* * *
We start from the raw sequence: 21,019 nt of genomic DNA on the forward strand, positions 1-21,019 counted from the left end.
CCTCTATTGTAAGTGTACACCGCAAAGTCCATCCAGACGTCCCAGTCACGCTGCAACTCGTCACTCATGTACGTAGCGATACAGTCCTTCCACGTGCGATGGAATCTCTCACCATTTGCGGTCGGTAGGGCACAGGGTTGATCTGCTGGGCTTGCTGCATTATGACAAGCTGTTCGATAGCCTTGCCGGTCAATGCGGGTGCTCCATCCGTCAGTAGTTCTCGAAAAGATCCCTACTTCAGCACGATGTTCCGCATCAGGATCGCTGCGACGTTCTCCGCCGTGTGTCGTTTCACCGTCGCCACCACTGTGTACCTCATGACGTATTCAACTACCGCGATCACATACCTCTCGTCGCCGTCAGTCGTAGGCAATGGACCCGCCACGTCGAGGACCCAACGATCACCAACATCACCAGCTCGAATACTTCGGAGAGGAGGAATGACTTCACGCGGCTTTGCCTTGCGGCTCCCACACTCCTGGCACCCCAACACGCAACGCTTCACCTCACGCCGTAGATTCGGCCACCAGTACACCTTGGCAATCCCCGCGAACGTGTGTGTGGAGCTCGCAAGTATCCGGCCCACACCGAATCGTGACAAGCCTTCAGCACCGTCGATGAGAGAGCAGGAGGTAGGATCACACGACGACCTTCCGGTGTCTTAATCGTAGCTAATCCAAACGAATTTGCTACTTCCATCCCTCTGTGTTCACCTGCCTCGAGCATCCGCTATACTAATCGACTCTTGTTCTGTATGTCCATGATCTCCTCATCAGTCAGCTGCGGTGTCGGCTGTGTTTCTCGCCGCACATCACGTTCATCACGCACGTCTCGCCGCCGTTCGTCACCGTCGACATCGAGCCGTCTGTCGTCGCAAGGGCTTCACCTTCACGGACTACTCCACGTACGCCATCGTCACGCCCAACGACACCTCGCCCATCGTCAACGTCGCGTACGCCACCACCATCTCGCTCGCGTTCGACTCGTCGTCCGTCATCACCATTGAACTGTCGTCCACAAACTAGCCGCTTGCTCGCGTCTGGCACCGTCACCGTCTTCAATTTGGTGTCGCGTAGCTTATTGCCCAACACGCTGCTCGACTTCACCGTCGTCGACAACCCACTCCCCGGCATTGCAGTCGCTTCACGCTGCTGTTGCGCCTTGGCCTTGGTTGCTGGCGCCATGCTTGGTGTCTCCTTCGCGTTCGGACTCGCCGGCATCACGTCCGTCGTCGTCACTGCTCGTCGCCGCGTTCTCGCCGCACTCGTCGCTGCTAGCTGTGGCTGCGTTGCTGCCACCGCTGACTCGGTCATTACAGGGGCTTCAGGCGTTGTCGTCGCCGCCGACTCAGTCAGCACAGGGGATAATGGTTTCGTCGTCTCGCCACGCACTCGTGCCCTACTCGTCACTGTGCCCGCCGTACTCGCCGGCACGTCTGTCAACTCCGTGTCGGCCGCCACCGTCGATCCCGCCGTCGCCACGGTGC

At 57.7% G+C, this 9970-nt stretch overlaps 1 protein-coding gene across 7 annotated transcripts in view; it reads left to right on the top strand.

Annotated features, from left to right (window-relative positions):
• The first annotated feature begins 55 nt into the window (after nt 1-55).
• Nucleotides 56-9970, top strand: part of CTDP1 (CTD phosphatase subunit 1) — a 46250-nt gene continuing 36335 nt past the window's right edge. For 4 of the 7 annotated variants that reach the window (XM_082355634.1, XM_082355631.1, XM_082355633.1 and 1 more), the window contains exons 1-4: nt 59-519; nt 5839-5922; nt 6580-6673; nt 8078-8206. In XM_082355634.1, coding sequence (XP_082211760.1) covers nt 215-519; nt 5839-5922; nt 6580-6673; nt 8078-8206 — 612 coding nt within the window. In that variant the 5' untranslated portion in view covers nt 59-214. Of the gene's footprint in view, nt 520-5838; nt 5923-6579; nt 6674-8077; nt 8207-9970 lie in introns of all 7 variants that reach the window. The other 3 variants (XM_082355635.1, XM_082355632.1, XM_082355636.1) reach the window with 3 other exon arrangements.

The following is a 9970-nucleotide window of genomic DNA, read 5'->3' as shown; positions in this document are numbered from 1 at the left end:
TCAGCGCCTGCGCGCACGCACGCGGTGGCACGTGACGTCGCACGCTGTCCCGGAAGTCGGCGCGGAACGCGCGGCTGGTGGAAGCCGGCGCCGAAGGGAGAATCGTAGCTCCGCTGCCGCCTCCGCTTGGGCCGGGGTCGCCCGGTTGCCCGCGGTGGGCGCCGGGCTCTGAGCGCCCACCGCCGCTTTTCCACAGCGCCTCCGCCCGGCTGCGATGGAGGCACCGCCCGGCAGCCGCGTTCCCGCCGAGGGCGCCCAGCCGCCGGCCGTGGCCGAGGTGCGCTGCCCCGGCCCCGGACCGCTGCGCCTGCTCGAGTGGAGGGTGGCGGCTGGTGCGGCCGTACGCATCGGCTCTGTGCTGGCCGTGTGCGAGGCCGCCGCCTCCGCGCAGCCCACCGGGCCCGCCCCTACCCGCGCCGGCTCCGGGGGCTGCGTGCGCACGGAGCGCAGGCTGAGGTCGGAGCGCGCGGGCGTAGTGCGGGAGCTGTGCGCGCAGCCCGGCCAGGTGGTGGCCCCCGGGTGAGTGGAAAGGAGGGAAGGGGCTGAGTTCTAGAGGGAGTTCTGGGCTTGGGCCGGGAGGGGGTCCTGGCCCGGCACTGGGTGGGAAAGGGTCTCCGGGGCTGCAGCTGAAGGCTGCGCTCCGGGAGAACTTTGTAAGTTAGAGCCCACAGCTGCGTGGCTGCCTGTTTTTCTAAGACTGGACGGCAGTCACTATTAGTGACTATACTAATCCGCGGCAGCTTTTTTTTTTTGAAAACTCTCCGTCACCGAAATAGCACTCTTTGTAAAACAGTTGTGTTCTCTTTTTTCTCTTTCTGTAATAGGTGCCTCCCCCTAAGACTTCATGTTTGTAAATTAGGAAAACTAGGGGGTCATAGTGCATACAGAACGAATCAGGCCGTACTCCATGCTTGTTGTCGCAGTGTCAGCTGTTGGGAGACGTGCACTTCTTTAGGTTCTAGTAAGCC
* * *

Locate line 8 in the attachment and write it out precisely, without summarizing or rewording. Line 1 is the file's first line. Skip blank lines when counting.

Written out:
TCAGCGCCTGCGCGCACGCACGCGGTGGCACGTGACGTCGCACGCTGTCCCGGAAGTCGGCGCGGAACGCGCGGCTGGTGGAAGCCGGCGCCGAAGGGAGAATCGTAGCTCCGCTGCCGCCTCCGCTTGGGCCGGGGTCGCCCGGTTGCCCGCGGTGGGCGCCGGGCTCTGAGCGCCCACCGCCGCTTTTCCACAGCGCCTCCGCCCGGCTGCGATGGAGGCACCGCCCGGCAGCCGCGTTCCCGCCGAGGGCGCCCAGCCGCCGGCCGTGGCCGAGGTGCGCTGCCCCGGCCCCGGACCGCTGCGCCTGCTCGAGTGGAGGGTGGCGGCTGGTGCGGCCGTACGCATCGGCTCTGTGCTGGCCGTGTGCGAGGCCGCCGCCTCCGCGCAGCCCACCGGGCCCGCCCCTACCCGCGCCGGCTCCGGGGGCTGCGTGCGCACGGAGCGCAGGCTGAGGTCGGAGCGCGCGGGCGTAGTGCGGGAGCTGTGCGCGCAGCCCGGCCAGGTGGTGGCCCCCGGGTGAGTGGAAAGGAGGGAAGGGGCTGAGTTCTAGAGGGAGTTCTGGGCTTGGGCCGGGAGGGGGTCCTGGCCCGGCACTGGGTGGGAAAGGGTCTCCGGGGCTGCAGCTGAAGGCTGCGCTCCGGGAGAACTTTGTAAGTTAGAGCCCACAGCTGCGTGGCTGCCTGTTTTTCTAAGACTGGACGGCAGTCACTATTAGTGACTATACTAATCCGCGGCAGCTTTTTTTTTTTGAAAACTCTCCGTCACCGAAATAGCACTCTTTGTAAAACAGTTGTGTTCTCTTTTTTCTCTTTCTGTAATAGGTGCCTCCCCCTAAGACTTCATGTTTGTAAATTAGGAAAACTAGGGGGTCATAGTGCATACAGAACGAATCAGGCCGTACTCCATGCTTGTTGTCGCAGTGTCAGCTGTTGGGAGACGTGCACTTCTTTAGGTTCTAGTAAGCC